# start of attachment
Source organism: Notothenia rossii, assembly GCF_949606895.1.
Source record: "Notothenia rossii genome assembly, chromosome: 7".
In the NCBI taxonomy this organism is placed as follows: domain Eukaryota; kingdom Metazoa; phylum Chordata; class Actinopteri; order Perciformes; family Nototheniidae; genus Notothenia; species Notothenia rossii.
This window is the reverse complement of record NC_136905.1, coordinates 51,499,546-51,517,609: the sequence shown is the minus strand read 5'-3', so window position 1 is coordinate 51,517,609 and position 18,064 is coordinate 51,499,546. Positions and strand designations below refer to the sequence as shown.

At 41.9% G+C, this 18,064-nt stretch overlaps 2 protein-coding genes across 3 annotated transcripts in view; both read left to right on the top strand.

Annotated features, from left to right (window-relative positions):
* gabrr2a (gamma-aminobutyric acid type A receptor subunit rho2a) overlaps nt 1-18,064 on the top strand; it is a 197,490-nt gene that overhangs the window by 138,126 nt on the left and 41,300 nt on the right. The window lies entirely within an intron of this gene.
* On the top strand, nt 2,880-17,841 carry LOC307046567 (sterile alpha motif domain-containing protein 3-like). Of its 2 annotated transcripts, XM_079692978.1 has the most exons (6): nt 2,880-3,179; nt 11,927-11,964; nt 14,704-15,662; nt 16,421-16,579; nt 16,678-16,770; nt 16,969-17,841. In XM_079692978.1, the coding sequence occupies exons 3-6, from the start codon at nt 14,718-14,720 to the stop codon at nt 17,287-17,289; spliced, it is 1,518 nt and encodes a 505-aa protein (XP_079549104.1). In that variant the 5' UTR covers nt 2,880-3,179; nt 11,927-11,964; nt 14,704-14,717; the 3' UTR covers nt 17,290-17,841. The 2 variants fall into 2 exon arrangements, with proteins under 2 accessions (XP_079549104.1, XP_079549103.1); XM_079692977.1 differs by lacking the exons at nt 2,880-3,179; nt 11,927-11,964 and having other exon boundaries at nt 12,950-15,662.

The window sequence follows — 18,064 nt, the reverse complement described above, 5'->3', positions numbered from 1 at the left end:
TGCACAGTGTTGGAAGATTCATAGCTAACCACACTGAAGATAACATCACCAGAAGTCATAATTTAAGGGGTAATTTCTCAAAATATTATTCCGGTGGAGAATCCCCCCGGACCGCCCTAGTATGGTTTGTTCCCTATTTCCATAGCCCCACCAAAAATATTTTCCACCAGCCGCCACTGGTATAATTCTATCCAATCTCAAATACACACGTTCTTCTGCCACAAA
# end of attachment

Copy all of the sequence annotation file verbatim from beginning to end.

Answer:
Source organism: Notothenia rossii, assembly GCF_949606895.1.
Source record: "Notothenia rossii genome assembly, chromosome: 7".
In the NCBI taxonomy this organism is placed as follows: domain Eukaryota; kingdom Metazoa; phylum Chordata; class Actinopteri; order Perciformes; family Nototheniidae; genus Notothenia; species Notothenia rossii.
This window is the reverse complement of record NC_136905.1, coordinates 51,499,546-51,517,609: the sequence shown is the minus strand read 5'-3', so window position 1 is coordinate 51,517,609 and position 18,064 is coordinate 51,499,546. Positions and strand designations below refer to the sequence as shown.

At 41.9% G+C, this 18,064-nt stretch overlaps 2 protein-coding genes across 3 annotated transcripts in view; both read left to right on the top strand.

Annotated features, from left to right (window-relative positions):
* gabrr2a (gamma-aminobutyric acid type A receptor subunit rho2a) overlaps nt 1-18,064 on the top strand; it is a 197,490-nt gene that overhangs the window by 138,126 nt on the left and 41,300 nt on the right. The window lies entirely within an intron of this gene.
* On the top strand, nt 2,880-17,841 carry LOC307046567 (sterile alpha motif domain-containing protein 3-like). Of its 2 annotated transcripts, XM_079692978.1 has the most exons (6): nt 2,880-3,179; nt 11,927-11,964; nt 14,704-15,662; nt 16,421-16,579; nt 16,678-16,770; nt 16,969-17,841. In XM_079692978.1, the coding sequence occupies exons 3-6, from the start codon at nt 14,718-14,720 to the stop codon at nt 17,287-17,289; spliced, it is 1,518 nt and encodes a 505-aa protein (XP_079549104.1). In that variant the 5' UTR covers nt 2,880-3,179; nt 11,927-11,964; nt 14,704-14,717; the 3' UTR covers nt 17,290-17,841. The 2 variants fall into 2 exon arrangements, with proteins under 2 accessions (XP_079549104.1, XP_079549103.1); XM_079692977.1 differs by lacking the exons at nt 2,880-3,179; nt 11,927-11,964 and having other exon boundaries at nt 12,950-15,662.

The window sequence follows — 18,064 nt, the reverse complement described above, 5'->3', positions numbered from 1 at the left end:
TGCACAGTGTTGGAAGATTCATAGCTAACCACACTGAAGATAACATCACCAGAAGTCATAATTTAAGGGGTAATTTCTCAAAATATTATTCCGGTGGAGAATCCCCCCGGACCGCCCTAGTATGGTTTGTTCCCTATTTCCATAGCCCCACCAAAAATATTTTCCACCAGCCGCCACTGGTATAATTCTATCCAATCTCAAATACACACGTTCTTCTGCCACAAA